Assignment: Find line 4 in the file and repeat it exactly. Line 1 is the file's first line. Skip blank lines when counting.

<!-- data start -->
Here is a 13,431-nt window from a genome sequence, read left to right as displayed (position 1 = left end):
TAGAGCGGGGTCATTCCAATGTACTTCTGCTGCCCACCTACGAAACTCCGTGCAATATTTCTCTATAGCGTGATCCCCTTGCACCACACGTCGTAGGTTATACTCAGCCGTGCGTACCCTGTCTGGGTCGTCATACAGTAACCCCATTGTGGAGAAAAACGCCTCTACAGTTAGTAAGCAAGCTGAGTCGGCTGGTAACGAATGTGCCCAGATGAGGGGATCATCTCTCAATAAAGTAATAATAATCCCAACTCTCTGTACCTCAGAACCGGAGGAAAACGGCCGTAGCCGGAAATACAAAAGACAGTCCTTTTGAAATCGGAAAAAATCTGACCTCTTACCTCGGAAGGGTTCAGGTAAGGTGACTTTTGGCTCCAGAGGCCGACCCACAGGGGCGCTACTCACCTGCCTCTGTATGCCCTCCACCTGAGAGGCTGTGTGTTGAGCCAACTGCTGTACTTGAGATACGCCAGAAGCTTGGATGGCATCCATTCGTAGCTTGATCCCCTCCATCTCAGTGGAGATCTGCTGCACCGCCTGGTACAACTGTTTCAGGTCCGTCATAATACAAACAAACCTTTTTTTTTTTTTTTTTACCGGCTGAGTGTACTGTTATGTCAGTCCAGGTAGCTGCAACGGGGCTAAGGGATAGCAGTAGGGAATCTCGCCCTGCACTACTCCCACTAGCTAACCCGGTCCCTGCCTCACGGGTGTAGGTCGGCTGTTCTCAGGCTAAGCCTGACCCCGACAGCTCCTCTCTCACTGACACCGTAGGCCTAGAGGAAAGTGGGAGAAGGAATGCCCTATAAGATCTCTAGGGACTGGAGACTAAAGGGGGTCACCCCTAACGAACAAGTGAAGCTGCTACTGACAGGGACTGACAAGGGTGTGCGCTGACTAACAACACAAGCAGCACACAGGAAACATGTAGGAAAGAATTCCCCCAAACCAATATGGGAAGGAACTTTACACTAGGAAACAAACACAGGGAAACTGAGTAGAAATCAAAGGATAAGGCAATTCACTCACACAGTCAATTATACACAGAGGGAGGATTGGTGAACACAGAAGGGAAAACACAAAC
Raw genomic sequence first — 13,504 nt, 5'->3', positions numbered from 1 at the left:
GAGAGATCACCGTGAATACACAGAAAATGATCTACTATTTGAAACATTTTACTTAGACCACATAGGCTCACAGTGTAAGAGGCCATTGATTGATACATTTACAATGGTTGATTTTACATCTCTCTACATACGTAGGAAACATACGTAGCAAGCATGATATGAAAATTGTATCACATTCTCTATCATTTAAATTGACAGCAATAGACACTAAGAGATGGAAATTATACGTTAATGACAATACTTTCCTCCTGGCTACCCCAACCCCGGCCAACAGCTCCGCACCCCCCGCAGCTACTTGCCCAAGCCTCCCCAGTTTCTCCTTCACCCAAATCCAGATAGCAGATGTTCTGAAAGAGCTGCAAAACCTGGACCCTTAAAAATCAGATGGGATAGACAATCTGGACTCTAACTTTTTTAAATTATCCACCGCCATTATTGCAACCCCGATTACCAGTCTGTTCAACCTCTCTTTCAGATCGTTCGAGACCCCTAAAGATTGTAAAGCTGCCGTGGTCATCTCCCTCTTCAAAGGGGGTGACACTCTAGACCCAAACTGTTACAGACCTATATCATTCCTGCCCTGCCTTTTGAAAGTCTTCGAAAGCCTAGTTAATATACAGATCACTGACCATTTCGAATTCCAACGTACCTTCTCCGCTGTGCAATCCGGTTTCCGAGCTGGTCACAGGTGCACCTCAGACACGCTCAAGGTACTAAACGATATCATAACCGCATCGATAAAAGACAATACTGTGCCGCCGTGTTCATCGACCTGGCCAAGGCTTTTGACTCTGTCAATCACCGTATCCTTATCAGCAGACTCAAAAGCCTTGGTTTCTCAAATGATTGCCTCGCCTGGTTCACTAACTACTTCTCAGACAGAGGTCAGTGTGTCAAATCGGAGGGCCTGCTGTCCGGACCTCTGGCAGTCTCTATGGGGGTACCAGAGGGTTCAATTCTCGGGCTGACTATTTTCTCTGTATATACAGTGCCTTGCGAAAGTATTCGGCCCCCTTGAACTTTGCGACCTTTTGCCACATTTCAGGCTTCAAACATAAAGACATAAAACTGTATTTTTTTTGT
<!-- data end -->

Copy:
GAGAGATCACCGTGAATACACAGAAAATGATCTACTATTTGAAACATTTTACTTAGACCACATAGGCTCACAGTGTAAGAGGCCATTGATTGATACATTTACAATGGTTGATTTTACATCTCTCTACATACGTAGGAAACATACGTAGCAAGCATGATATGAAAATTGTATCACATTCTCTATCATTTAAATTGACAGCAATAGACACTAAGAGATGGAAATTATACGTTAATGACAATACTTTCCTCCTGGCTACCCCAACCCCGGCCAACAGCTCCGCACCCCCCGCAGCTACTTGCCCAAGCCTCCCCAGTTTCTCCTTCACCCAAATCCAGATAGCAGATGTTCTGAAAGAGCTGCAAAACCTGGACCCTTAAAAATCAGATGGGATAGACAATCTGGACTCTAACTTTTTTAAATTATCCACCGCCATTATTGCAACCCCGATTACCAGTCTGTTCAACCTCTCTTTCAGATCGTTCGAGACCCCTAAAGATTGTAAAGCTGCCGTGGTCATCTCCCTCTTCAAAGGGGGTGACACTCTAGACCCAAACTGTTACAGACCTATATCATTCCTGCCCTGCCTTTTGAAAGTCTTCGAAAGCCTAGTTAATATACAGATCACTGACCATTTCGAATTCCAACGTACCTTCTCCGCTGTGCAATCCGGTTTCCGAGCTGGTCACAGGTGCACCTCAGACACGCTCAAGGTACTAAACGATATCATAACCGCATCGATAAAAGACAATACTGTGCCGCCGTGTTCATCGACCTGGCCAAGGCTTTTGACTCTGTCAATCACCGTATCCTTATCAGCAGACTCAAAAGCCTTGGTTTCTCAAATGATTGCCTCGCCTGGTTCACTAACTACTTCTCAGACAGAGGTCAGTGTGTCAAATCGGAGGGCCTGCTGTCCGGACCTCTGGCAGTCTCTATGGGGGTACCAGAGGGTTCAATTCTCGGGCTGACTATTTTCTCTGTATATACAGTGCCTTGCGAAAGTATTCGGCCCCCTTGAACTTTGCGACCTTTTGCCACATTTCAGGCTTCAAACATAAAGACATAAAACTGTATTTTTTTTGT